No longer the maker of just low-cost consumer goods, China’s investments in technology innovation should serve as a warning to the U.S.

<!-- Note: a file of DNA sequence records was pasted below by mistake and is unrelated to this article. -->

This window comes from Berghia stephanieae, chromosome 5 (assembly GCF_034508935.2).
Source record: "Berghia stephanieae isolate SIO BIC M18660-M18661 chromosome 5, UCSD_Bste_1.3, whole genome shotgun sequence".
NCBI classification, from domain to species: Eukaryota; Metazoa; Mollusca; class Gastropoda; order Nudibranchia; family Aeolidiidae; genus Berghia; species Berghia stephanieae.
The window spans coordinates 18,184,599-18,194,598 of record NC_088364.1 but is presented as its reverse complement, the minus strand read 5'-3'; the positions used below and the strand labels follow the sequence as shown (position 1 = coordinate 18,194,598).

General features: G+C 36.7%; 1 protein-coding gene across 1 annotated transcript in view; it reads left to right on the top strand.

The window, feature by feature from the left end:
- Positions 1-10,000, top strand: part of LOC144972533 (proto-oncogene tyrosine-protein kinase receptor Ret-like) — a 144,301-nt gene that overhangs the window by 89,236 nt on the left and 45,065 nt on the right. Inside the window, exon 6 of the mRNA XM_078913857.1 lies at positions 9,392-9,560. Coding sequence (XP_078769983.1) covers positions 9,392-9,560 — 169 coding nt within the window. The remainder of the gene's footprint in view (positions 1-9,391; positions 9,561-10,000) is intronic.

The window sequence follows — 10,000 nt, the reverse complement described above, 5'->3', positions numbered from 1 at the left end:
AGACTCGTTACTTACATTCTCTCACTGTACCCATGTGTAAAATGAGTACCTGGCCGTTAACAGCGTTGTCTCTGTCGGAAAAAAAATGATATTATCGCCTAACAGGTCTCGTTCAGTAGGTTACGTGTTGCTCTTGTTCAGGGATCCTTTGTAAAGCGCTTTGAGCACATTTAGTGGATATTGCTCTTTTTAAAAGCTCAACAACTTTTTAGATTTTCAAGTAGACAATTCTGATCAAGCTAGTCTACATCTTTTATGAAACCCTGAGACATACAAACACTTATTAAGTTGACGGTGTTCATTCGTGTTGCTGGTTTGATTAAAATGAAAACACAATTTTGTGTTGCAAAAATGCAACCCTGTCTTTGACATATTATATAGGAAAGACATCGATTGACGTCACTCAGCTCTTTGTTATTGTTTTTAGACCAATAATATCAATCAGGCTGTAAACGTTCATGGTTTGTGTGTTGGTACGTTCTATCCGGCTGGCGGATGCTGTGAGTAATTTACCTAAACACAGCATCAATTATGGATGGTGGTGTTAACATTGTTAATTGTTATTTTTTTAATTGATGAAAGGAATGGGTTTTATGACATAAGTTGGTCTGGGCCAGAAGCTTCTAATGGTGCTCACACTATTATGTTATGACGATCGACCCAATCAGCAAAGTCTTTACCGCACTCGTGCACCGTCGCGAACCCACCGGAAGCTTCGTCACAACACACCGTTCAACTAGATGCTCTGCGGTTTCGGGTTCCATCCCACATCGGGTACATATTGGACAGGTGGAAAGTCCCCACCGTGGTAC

Although substantial gains can be obtained by improving institutions, building infrastructure, reducing macroeconomic instability, or improving human capital, all these factors eventually seem to run into diminishing returns. The same is true for the efficiency of the labor, financial, and goods markets. In the long run, standards of living can be enhanced only by technological innovation. Innovation is particularly important for economies as they approach the frontiers of knowledge and the possibility of integrating and adapting exogenous, [or imported,] technologies tends to disappear.China and the United States have very different legal, political, and economic systems, but both are bound by the same reality that to be competitive in the 21st century global economy, they have to innovate. But unlike most political leaders in the United States, China’s leaders recognize that innovation is not created in a vacuum. Across the globe, developed and developing countries are realizing what economists have known for years—that technological innovation, more than any other factor, fuels long-term economic competitiveness and growth, and that innovation in turn requires a robust and well-integrated foundation of education, research, and infrastructure. The widespread recognition of these principles has sparked a global race to the top in innovation, science, and technology policy. But judging from the state of our innovation policy, the United States seems to have missed the memo. Other nations see innovation and competitiveness as two sides of the same economic coin. And not surprisingly, as John Podesta, Sarah Wartell, and Jitinder Kohli point out in CAP’s recent report, “A Focus on Competitiveness,” “…other countries organize their economic policy apparatus more explicitly around the question of how to effectively compete.” China in particular does this very well. In this paper, we examine the challenges posed to current and future innovation-led economic growth in the United States by China’s drive to boost innovation at home by any means available. As we will demonstrate, some of these challenges cut to the core of our nation’s own global economic and scientific strengths—even though some of China’s innovation policies and programs are plagued by inherent liabilities that are built into the country’s approach to innovation. Some Chinese R&D spending, for example, ends up fueling academic fraud, a huge problem in China, where local scientists often try to lay claim to new discoveries that are bogus. But the spending levels are still impressive, as is the fact that China has taken pains to invest across the entire innovation chain from basic science, to R&D, to market creation for new technologies, to production and deployment of these technologies. This is paying innovation dividends in hybrid electric vehicles, advanced batteries, high-speed rail, and solar power systems, to name a few. Indeed, one of China’s other innovation “assets” is its growing direct investment in basic research and development. In 2008, China’s gross national expenditure on research and development stood at roughly $66 billion, or about 1.5 percent of China’s gross domestic product. This is the highest investment level among developing economies as a percent of their domestic economy and ranks China fourth in the world in overall R&D spending behind the United States, Japan, and Germany. Similarly, China’s massive domestic investments in global market-scale industries such as clean technology products, transportation, mobile telecommunications and aerospace are now enabling Chinese companies in these sectors to compete for business abroad and dominate their home market. Again, there are liabilities built into this strategy: Economists can point to costly misplaced investments in some of the infrastructure needed to get these industries off the ground—misinvestments that saddle the Chinese state-owned banking system with an entire new raft of non- performing loans and resulting in way too many empty science parks and regional industrial zones that are no more than property speculation gone awry. This same strategy—key directed investments in science and innovation to spur rapid economic growth no matter the cost—is even evident in the Chinese government’s planning processes. China’s famous communist-era “five-year plans,” which often bore little relation to reality, are now precise blueprints for strategic market-oriented, innovation-led economic growth to spur job creation at home and exports abroad. Then as now, however, local political and business leaders in China’s provinces and cities, counties and townships continually go their own way in interpreting these plans and then spending the cash, often resulting in misleading statistical data flowing back to Beijing “proving” the metrics of the blueprint are being met while in fact the funds are being spent on a variety of other activities, including local property development and speculation.8 But these liabilities do not mean that U.S. policymakers can afford to be complacent. China’s so called “import/assimilate/re-innovate” model of technology development, for example, actively drives foreign companies to share their technologies with Chinese joint venture partners in exchange for access to the cheap Chinese workforce and burgeoning domestic marketplace. This strategy poses a direct challenge to U.S. competitiveness because it enables Chinese (often state-owned) companies to gain access to cutting-edge technologies but also build upon them incrementally to create a Chinese innovation ecosystem. Never mind that economists recognize that the downside to this model of economic development is that it delivers diminishing returns without genuine domestic innovation delivering world-class breakthroughs. In the pages that follow we will examine China’s innovation assets and liabilities as the country races to build a globally competitive innovation-led economy, and then consider how the United States should react to these challenges. We then offer our recommendations to U.S. policymakers on steps our own government can take to ensure our nation rises to meet the challenges posed by China. Briefly, though, we will argue that the U.S. government needs to give our nation’s innovation engine a tuneup by: